It was great fun to read about little-known and soon to be discovered restaurant gems in the Big Apple along with tidbits about famed restaurants such as Daniel’s and Tavern on the Green – Many of us were fascinated by the NY food scene where restaurant critics are celebrities and recognized on sight. Reichl’s undercover disguises and her zany methods to remain undetected added to the fun as she chronicled her dining adventures in the city for us. We were all drooling over the food descriptions and eager to test our new-found critic’s eyes as we tackled our “homework” visiting both new and familiar restaurants. Some of us stayed in the area, others ventured as far as Maine to sample the culinary fare. We heard a variety of opinions as we ate our way across New England — some glowing, some so-so and some positively negative. But one thing was crystal clear from the discussions – this Bibliobites group likes to eat! And we like to talk about what we eat too!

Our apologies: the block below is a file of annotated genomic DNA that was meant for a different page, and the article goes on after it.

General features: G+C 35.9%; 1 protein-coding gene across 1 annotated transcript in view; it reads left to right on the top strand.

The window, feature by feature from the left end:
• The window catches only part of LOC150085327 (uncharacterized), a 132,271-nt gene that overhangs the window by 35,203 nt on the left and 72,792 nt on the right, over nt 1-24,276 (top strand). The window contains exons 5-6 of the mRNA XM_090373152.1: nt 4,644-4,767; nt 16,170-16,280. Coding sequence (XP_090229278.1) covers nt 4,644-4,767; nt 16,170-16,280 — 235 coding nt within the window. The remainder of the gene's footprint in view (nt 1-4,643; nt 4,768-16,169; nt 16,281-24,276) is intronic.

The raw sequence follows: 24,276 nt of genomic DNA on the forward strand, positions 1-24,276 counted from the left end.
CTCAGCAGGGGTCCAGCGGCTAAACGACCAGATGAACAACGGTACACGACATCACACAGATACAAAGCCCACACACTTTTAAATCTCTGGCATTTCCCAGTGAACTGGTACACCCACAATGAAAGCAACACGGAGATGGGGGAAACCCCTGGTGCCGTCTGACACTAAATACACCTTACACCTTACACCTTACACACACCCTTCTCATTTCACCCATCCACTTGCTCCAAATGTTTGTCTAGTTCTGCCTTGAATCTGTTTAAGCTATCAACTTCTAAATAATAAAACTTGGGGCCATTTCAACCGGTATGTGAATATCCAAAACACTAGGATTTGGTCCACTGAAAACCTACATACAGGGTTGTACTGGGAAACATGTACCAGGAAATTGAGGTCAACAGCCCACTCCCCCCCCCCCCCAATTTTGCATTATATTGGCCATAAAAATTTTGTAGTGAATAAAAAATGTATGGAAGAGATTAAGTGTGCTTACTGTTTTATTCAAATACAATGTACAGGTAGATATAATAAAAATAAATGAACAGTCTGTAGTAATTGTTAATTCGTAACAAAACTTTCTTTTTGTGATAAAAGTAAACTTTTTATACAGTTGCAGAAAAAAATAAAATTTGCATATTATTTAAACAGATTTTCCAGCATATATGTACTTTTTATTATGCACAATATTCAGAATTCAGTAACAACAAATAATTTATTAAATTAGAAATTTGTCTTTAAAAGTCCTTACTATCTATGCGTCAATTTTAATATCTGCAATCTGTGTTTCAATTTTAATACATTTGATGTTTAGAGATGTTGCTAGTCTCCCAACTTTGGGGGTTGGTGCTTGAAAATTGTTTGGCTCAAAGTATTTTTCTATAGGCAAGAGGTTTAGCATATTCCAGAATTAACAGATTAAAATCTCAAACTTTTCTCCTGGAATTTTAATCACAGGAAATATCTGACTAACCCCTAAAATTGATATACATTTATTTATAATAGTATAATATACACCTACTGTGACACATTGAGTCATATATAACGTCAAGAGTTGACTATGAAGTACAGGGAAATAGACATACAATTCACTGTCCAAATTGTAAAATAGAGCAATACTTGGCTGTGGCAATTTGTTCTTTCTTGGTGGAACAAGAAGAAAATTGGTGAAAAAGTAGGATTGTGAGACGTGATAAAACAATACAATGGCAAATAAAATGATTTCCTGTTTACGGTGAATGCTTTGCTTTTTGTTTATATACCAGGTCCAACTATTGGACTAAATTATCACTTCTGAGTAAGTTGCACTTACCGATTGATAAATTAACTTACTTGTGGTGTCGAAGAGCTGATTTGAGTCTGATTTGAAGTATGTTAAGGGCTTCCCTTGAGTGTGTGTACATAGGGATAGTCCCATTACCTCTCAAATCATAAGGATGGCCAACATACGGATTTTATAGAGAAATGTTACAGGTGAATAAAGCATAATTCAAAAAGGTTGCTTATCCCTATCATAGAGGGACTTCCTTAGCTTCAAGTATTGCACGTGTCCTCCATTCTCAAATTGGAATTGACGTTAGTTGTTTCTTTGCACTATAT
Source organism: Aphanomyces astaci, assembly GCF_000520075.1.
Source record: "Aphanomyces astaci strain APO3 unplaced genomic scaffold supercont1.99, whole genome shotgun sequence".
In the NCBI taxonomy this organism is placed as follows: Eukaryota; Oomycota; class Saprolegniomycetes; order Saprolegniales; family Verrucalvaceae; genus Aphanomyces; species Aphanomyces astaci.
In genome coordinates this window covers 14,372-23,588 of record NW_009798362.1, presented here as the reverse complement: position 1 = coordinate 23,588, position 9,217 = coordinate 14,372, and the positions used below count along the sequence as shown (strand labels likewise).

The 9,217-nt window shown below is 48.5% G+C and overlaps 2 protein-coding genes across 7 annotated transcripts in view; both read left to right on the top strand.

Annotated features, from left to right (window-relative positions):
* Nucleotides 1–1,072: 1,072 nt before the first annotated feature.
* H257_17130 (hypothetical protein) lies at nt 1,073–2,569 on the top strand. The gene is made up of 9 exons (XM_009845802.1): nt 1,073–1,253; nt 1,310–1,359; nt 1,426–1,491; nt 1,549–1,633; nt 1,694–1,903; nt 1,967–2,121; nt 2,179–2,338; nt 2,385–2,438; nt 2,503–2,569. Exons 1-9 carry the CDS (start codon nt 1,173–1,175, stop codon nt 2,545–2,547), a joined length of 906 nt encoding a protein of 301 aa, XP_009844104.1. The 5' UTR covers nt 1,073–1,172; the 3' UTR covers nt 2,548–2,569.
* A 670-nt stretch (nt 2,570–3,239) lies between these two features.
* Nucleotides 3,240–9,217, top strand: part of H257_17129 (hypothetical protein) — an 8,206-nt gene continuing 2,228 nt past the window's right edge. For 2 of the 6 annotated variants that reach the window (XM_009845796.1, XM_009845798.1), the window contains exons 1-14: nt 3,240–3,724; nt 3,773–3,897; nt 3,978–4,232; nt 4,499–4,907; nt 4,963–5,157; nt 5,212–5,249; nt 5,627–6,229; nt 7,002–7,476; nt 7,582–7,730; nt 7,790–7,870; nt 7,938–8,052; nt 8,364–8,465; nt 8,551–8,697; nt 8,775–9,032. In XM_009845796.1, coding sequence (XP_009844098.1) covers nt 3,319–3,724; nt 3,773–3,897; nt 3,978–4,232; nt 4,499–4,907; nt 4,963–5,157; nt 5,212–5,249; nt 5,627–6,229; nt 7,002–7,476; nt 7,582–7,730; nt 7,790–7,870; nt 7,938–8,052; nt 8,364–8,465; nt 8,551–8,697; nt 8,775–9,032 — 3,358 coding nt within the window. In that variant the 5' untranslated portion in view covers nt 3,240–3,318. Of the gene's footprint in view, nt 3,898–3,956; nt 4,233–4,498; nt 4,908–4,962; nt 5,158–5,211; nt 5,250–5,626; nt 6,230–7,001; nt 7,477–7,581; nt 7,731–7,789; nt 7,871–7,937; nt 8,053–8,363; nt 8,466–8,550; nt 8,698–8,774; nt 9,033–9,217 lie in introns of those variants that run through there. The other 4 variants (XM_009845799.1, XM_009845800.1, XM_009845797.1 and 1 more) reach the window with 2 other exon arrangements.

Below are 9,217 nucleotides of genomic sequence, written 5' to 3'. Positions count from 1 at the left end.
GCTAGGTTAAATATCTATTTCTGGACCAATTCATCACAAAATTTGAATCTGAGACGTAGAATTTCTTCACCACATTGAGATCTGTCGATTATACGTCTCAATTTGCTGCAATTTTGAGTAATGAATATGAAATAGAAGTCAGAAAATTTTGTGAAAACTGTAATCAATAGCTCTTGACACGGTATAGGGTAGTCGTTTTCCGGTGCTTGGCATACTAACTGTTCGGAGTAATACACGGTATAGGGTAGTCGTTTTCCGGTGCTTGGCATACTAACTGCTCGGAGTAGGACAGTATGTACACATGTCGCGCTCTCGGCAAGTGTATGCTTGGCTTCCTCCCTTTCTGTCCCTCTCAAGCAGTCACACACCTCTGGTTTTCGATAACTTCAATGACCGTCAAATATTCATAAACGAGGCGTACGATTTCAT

Group members visited and reviewed the following restaurants:
Good for Lunch:
110 Grill - Chelmsford
Family Affair Restaurant & Catering located at The American Textile History Museum in Lowell
Family and Comfort Food
Aldo’s Café – Stoneham
Bonefish Grill – Burlington
Centro – Lowell
Evviva Cucina – Westford
Not Your Average Joes - Acton
Red Heat Tavern – Wilmington
Bison County Bar and Grill – Waltham
Fishbones – Chelmsford
Margaritas – Nashua
Out to Dinner
80 Thoreau - Concord
Earth at Hidden Pond- Kennebunkport, ME
Season 52 – Burlington
Sportello – Boston
Some of the group members’ restaurant reviews are available in the comments section. Do you have some restaurant suggestions or comments? Add them in the comment section. – Bon Appetit!
April’s Bibliobites group focused on the Italian-inspired cooking of Nigella Lawson. Lawson is homegrown chef with no formal training. She has worked as an English journalist, broadcaster, television personality, and food writer. She is known for her flirtatious way of presenting recipes and has affectionately been dubbed the “Queen of food porn.” Our group members had a chance to look at two of her cookbooks: Nigellissima and Nigella Kitchen